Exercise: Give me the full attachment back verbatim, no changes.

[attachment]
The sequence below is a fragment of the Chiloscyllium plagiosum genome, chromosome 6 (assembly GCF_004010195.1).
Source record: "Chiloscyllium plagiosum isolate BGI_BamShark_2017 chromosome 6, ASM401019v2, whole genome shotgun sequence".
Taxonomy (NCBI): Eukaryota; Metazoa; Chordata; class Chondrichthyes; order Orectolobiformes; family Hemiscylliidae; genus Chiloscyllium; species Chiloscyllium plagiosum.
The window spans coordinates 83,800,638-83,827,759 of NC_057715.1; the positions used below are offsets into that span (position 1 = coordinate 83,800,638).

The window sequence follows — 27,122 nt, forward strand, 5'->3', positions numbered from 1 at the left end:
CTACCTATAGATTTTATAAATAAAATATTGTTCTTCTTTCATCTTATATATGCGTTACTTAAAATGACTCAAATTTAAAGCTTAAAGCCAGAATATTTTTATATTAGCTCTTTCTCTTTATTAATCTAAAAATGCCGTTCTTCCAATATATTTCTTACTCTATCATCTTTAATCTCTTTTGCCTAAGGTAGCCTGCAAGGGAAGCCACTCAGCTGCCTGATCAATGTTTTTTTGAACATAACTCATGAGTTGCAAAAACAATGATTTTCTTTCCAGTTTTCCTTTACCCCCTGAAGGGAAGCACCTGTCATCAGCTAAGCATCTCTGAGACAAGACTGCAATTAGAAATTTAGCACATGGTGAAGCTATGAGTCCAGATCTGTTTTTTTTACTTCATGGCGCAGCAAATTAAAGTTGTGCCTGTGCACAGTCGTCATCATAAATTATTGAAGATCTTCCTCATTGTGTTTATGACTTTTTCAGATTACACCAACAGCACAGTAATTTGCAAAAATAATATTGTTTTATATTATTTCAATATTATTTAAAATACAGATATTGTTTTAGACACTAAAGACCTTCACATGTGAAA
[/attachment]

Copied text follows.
The sequence below is a fragment of the Chiloscyllium plagiosum genome, chromosome 6 (assembly GCF_004010195.1).
Source record: "Chiloscyllium plagiosum isolate BGI_BamShark_2017 chromosome 6, ASM401019v2, whole genome shotgun sequence".
Taxonomy (NCBI): Eukaryota; Metazoa; Chordata; class Chondrichthyes; order Orectolobiformes; family Hemiscylliidae; genus Chiloscyllium; species Chiloscyllium plagiosum.
The window spans coordinates 83,800,638-83,827,759 of NC_057715.1; the positions used below are offsets into that span (position 1 = coordinate 83,800,638).

The window sequence follows — 27,122 nt, forward strand, 5'->3', positions numbered from 1 at the left end:
CTACCTATAGATTTTATAAATAAAATATTGTTCTTCTTTCATCTTATATATGCGTTACTTAAAATGACTCAAATTTAAAGCTTAAAGCCAGAATATTTTTATATTAGCTCTTTCTCTTTATTAATCTAAAAATGCCGTTCTTCCAATATATTTCTTACTCTATCATCTTTAATCTCTTTTGCCTAAGGTAGCCTGCAAGGGAAGCCACTCAGCTGCCTGATCAATGTTTTTTTGAACATAACTCATGAGTTGCAAAAACAATGATTTTCTTTCCAGTTTTCCTTTACCCCCTGAAGGGAAGCACCTGTCATCAGCTAAGCATCTCTGAGACAAGACTGCAATTAGAAATTTAGCACATGGTGAAGCTATGAGTCCAGATCTGTTTTTTTTACTTCATGGCGCAGCAAATTAAAGTTGTGCCTGTGCACAGTCGTCATCATAAATTATTGAAGATCTTCCTCATTGTGTTTATGACTTTTTCAGATTACACCAACAGCACAGTAATTTGCAAAAATAATATTGTTTTATATTATTTCAATATTATTTAAAATACAGATATTGTTTTAGACACTAAAGACCTTCACATGTGAAA